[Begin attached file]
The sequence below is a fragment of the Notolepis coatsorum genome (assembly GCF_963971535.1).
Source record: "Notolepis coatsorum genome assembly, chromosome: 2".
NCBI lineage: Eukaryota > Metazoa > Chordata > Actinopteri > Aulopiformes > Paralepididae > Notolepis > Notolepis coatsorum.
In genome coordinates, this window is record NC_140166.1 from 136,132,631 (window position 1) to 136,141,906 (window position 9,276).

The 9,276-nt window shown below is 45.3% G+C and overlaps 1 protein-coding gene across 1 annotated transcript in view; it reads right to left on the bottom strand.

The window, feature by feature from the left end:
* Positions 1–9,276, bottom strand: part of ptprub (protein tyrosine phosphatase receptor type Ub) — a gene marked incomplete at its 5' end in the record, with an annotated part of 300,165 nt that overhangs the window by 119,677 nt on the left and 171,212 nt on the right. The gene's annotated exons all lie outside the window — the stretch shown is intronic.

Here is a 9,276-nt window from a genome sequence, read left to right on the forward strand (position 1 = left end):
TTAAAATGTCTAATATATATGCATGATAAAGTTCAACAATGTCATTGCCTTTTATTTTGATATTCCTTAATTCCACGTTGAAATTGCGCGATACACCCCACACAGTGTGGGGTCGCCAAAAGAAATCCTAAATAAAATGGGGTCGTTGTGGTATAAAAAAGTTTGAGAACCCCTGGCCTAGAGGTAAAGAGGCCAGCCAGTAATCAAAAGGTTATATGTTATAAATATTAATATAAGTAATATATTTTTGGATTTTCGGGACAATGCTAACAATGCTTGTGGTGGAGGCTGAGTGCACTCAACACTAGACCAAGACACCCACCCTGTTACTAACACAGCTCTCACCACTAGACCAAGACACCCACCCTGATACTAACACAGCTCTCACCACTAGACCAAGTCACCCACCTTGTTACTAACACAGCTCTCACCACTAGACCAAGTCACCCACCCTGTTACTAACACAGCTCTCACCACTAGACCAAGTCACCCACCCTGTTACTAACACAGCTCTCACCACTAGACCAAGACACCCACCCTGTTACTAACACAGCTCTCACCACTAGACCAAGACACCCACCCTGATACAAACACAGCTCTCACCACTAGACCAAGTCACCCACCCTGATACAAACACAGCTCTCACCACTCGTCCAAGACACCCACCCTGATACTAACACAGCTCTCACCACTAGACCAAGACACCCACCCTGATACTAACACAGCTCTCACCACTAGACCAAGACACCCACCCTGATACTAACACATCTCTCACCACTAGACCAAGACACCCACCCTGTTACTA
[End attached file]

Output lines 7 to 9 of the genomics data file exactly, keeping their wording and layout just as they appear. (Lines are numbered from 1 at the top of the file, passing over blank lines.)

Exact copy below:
* Positions 1–9,276, bottom strand: part of ptprub (protein tyrosine phosphatase receptor type Ub) — a gene marked incomplete at its 5' end in the record, with an annotated part of 300,165 nt that overhangs the window by 119,677 nt on the left and 171,212 nt on the right. The gene's annotated exons all lie outside the window — the stretch shown is intronic.

Here is a 9,276-nt window from a genome sequence, read left to right on the forward strand (position 1 = left end):
TTAAAATGTCTAATATATATGCATGATAAAGTTCAACAATGTCATTGCCTTTTATTTTGATATTCCTTAATTCCACGTTGAAATTGCGCGATACACCCCACACAGTGTGGGGTCGCCAAAAGAAATCCTAAATAAAATGGGGTCGTTGTGGTATAAAAAAGTTTGAGAACCCCTGGCCTAGAGGTAAAGAGGCCAGCCAGTAATCAAAAGGTTATATGTTATAAATATTAATATAAGTAATATATTTTTGGATTTTCGGGACAATGCTAACAATGCTTGTGGTGGAGGCTGAGTGCACTCAACACTAGACCAAGACACCCACCCTGTTACTAACACAGCTCTCACCACTAGACCAAGACACCCACCCTGATACTAACACAGCTCTCACCACTAGACCAAGTCACCCACCTTGTTACTAACACAGCTCTCACCACTAGACCAAGTCACCCACCCTGTTACTAACACAGCTCTCACCACTAGACCAAGTCACCCACCCTGTTACTAACACAGCTCTCACCACTAGACCAAGACACCCACCCTGTTACTAACACAGCTCTCACCACTAGACCAAGACACCCACCCTGATACAAACACAGCTCTCACCACTAGACCAAGTCACCCACCCTGATACAAACACAGCTCTCACCACTCGTCCAAGACACCCACCCTGATACTAACACAGCTCTCACCACTAGACCAAGACACCCACCCTGATACTAACACAGCTCTCACCACTAGACCAAGACACCCACCCTGATACTAACACATCTCTCACCACTAGACCAAGACACCCACCCTGTTACTA